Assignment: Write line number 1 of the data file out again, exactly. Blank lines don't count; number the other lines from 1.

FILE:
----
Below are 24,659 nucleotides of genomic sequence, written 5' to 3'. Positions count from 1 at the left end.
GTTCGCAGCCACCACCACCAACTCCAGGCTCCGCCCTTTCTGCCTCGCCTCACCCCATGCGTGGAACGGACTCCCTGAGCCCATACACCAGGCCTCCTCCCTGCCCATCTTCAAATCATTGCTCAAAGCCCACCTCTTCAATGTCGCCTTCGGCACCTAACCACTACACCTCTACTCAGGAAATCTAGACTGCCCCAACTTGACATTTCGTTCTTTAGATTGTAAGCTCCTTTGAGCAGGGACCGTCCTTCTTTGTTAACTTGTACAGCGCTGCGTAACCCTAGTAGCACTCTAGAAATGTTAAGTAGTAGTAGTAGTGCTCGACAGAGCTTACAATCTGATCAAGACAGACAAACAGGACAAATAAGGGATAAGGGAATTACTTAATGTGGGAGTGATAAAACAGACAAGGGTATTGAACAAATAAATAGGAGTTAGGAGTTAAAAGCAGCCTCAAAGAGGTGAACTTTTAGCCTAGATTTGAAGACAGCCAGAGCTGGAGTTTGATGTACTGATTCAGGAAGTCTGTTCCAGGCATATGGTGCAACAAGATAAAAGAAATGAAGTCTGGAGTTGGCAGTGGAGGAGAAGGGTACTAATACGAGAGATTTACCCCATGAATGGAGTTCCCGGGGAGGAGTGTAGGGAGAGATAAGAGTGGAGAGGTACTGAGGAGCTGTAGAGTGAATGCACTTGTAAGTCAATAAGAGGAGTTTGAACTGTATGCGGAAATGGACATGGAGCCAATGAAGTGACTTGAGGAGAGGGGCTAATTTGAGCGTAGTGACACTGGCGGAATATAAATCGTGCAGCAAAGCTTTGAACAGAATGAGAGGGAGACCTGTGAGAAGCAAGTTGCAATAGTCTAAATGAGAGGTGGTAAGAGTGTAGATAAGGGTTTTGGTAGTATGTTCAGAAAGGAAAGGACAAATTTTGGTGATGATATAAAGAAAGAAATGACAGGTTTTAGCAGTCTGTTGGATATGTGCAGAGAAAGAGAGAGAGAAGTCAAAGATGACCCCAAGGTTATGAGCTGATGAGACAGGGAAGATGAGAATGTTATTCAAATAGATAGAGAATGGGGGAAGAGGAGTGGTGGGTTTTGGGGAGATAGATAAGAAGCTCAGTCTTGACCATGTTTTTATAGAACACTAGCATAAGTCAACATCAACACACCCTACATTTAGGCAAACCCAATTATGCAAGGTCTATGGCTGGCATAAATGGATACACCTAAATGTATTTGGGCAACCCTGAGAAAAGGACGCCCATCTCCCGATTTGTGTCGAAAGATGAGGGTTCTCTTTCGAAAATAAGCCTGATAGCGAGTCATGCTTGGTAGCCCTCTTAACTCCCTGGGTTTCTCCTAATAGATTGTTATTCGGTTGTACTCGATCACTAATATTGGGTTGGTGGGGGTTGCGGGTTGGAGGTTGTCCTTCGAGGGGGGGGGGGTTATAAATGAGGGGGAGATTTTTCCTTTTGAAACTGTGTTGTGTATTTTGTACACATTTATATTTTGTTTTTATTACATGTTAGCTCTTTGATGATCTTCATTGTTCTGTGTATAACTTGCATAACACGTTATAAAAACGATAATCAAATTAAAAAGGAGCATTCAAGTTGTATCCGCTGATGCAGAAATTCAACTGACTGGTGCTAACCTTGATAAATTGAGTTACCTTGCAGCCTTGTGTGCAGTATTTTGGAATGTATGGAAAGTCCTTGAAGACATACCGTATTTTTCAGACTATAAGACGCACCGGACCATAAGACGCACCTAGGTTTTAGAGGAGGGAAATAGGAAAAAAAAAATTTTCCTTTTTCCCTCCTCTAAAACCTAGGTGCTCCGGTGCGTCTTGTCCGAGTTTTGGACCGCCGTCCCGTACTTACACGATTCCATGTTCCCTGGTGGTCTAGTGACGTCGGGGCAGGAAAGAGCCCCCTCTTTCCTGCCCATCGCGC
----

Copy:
Below are 24,659 nucleotides of genomic sequence, written 5' to 3'. Positions count from 1 at the left end.